Monday, May 31, 2021

"Invisible Ink" by Patrick Modiano

Jean Eyben is a young private detective, working for an older, far more experienced boss in a detective agency. His boss gives him an assignment from a new client – find a missing woman, or at least find out what happened to her. 

Jean dutifully undertakes the job, but he soon learns two things. One, so little is known about her or her last whereabouts that every lead is a blind alley. And two, his boss certainly knows more than he initially let on and appears to have held back certain key pieces of information that might have made the assignment easier.


The search ends in failure. Jean does not find the missing woman.


Three decades later, Jean is prompted to resume the search. His boss is long gone; the trail of the missing woman is absolutely cold, with places, buildings, and people gone or irrevocably changed. But the no-longer-young detective feels what is almost a compulsion to resume the search. And this time, in spite of all the obstacles from the passing of 30 years, Jean begins to learn and see things he didn’t as a much younger man.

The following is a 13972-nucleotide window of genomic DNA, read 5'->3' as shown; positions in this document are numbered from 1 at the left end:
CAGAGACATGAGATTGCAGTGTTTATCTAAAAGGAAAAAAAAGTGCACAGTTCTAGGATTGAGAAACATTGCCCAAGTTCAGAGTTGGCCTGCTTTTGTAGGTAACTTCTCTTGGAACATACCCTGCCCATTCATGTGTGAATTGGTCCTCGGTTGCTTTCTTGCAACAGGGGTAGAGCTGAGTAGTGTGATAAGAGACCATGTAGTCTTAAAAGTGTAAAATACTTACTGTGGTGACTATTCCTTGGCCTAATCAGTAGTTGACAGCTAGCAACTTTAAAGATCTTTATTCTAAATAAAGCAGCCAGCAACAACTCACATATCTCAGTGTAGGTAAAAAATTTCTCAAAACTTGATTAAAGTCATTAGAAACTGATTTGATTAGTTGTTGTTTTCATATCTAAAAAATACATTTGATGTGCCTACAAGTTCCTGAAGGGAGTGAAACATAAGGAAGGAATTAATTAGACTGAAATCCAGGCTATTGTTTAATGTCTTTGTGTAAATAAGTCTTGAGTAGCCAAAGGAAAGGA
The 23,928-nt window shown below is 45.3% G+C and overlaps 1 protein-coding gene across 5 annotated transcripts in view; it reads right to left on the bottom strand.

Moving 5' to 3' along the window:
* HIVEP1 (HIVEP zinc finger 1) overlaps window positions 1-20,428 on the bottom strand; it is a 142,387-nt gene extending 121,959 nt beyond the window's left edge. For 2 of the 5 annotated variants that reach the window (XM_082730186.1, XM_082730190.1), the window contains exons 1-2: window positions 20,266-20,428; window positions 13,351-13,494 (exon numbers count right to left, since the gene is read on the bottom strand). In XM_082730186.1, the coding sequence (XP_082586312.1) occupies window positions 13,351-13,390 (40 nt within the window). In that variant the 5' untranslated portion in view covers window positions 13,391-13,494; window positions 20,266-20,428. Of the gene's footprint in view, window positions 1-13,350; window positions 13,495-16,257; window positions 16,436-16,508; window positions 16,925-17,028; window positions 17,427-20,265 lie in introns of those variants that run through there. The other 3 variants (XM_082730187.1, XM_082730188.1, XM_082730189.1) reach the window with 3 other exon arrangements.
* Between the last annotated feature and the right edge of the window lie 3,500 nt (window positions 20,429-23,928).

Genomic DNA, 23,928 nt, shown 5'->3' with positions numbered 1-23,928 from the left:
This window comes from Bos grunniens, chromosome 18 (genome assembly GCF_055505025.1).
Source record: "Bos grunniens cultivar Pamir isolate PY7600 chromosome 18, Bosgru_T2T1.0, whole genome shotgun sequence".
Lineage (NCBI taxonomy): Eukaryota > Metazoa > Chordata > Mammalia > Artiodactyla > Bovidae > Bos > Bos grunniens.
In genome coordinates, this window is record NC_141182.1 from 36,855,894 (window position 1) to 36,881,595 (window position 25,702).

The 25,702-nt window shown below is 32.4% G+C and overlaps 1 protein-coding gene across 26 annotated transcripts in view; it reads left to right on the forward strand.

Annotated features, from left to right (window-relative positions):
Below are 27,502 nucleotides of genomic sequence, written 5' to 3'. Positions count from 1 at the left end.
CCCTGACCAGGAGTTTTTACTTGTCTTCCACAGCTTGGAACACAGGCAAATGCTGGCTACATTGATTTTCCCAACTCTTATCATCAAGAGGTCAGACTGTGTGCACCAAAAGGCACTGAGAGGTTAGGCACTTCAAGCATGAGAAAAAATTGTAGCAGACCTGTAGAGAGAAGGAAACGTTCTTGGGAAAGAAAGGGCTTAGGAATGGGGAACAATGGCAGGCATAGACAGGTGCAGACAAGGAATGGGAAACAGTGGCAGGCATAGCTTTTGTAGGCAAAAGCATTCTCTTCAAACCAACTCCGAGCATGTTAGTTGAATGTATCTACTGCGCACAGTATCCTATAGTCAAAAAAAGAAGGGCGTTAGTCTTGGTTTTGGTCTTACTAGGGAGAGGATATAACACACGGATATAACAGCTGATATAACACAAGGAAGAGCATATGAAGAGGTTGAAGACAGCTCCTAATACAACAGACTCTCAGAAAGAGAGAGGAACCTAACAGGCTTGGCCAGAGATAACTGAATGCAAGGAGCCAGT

Patrick Modiano

Invisible Ink
 by Nobel Prizewinner Patrick Modiano is the fascinating, at times riveting story of Jean’s search for the mysterious Noelle Lefebvre. It is, and it isn’t, a detective story, for like many literary novels, it is the story of man really searching for himself.


Born in 1945, Modiano has published more than 35 novels, novellas, and screenplays. He’s known for using the genre of the detective novel as a platform for creating more literary fiction. A bestselling author in France, he’s received numerous awards and recognitions for his writing, including the Nobel Prize for literature in 2014. 


Invisible Ink is a captivating story of a private detective conducting his own cold case and slowly realizing how much of that case involves himself. 

Sunday, May 30, 2021

Once a stranger

Ephesians 2:11-22

You were once a stranger, 
a stranger in a strange land,
cut off from the living,
wandering in the desert,
in the wilderness, and you
barely knew it.

Then a stranger found you,
gave you rest, bathed
your wounds, a metaphorical
good Samaritan, and you
were the man injured
by the roadside.